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9 things we learned about France in the January 2020 issue of FRANCE Magazine

PUBLISHED: 15:23 26 November 2019 | UPDATED: 15:25 26 November 2019

The January issue of FRANCE Magazine is out now

The January issue of FRANCE Magazine is out now

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Delve into our ski special this month, filled everything you need to head to the French slopes!

1) Forget flying - you can take a train to the ski slopes of the Alps!

The Eurostar ski train has become a popular choice for British skiers, whisking you directly from London to the mountains.

Enjoy Janet Brice's A, B, Ski guide to skiing on page 18.

2) The cancan's name comes from the French word for gossip…

cancanner! It's thought to be related to the dance's scandalous nature.

Go on an all-singing, all-dancing dive into the dance's lively history with Heidi Fuller-love on page 86.

Toulouse-Lautrec's depiction of cancan dancersToulouse-Lautrec's depiction of cancan dancers

3) Vegetarian cuisine in France doesn't have to be boring

France may be famous for its hearty, traditional meat dishes but its vegetarian cuisine scene is thriving. Flan de courgette or artichaut en texture, anyone?

Dine out in Albi with Brigitte Nicolas on page 79.

4) Night sledging is a thing - and we want in!

There's plenty to do in the Alps this winter even if you're not a skier. Don your head torch, grab your toboggan and head down the slopes after hours for the ultimate thrill ride.

Join Karen Tait for fun on the pistes of Morzine and Avoriaz on page 24.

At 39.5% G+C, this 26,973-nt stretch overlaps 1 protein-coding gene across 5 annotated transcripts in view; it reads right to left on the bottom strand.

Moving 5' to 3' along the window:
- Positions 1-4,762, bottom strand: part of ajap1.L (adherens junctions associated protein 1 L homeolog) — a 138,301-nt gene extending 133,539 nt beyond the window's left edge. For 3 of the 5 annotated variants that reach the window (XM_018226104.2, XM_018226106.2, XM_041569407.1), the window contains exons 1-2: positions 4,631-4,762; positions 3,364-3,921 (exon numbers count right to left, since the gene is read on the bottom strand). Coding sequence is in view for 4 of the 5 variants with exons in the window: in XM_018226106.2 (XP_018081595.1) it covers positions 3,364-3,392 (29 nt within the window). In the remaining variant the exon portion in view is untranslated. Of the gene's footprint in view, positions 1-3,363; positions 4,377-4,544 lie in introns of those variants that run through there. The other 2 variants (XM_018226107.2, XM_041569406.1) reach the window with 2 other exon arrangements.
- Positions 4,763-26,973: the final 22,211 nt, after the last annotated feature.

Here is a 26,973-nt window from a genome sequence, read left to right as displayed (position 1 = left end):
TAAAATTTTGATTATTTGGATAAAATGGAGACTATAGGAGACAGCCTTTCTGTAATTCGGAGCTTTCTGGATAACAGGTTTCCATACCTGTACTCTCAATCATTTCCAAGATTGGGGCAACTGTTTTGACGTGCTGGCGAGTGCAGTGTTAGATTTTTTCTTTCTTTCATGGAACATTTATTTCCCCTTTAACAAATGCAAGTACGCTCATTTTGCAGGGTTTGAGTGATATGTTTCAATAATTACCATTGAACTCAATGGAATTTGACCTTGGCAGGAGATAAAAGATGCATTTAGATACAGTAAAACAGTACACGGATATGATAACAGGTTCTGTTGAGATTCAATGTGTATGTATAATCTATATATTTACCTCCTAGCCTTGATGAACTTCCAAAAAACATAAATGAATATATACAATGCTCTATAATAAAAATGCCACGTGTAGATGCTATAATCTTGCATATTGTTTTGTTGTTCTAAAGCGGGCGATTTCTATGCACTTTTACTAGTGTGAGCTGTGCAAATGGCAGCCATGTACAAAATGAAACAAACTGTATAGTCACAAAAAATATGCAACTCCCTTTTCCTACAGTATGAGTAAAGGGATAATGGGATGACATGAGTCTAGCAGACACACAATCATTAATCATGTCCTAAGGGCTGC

5) Hautes-Alpes is famous for its tourtons - you've got to try them!

Savoury or sweet, these fried pastry squares come with a variety of tasty fillings, including potato and cheese, spinach or plum.

Delicious tourtons, a speciality of Hautes-Alpes. Pic: Veronique Pagnier/WikimediaDelicious tourtons, a speciality of Hautes-Alpes. Pic: Veronique Pagnier/Wikimedia

Find out what else to eat, see and do in Hautes-Alpes capital, Gap, on page 38.

6) Fort Boyard, set at the eponymous fort off La Rochelle, is the most exported French TV format

The actual Fort Boyard is located between the Île-d'Aix and the île d'Oléron and can be seen close-up on a boat trip.

See what else a trip to La Rochelle has to offer with Lara Dunn on page 42.

7) 23 belfries of northern France are Unesco World Heritage Sites

Along with some Belgian counterparts, these beautiful belfries in Nord, Pas-de-Calais and Somme have been designated some of the best in the world by the heritage organisation.

Rudolf Abraham sings the praises of the region's beffrois on page 53.

8) The English word sabotage has a fascinating French meaning… involving shoes

As you might know (and if not, you'll find out more in the magazine!) a sabot is a traditional wooden-soled shoe, like a clog, worn in France by peasants and factory workers. It's claimed that angry workers would trample on value equipment in their heavy shoes to, er, sabotage it!

Traditional sabots worn by French peasants and factory workers. Pic: discojack/WikimediaTraditional sabots worn by French peasants and factory workers. Pic: discojack/Wikimedia

Learn about the history of French accessories with Lara Dunn on page 88.

9) There's a huge dragon roaming the streets of Calais

Thankfully, he's a puppet! The enormous beast, created by legendary French puppetry company La Machine, will take visitors on rides through the northern port.

Discover what else is new in France this month on page 32.

So what are you waiting for? The January 2020 issue of FRANCE Magazine is out now - order your copy here.

Or take advantage of our great subscription offers and get FRANCE Magazine delivered straight to your door every month!

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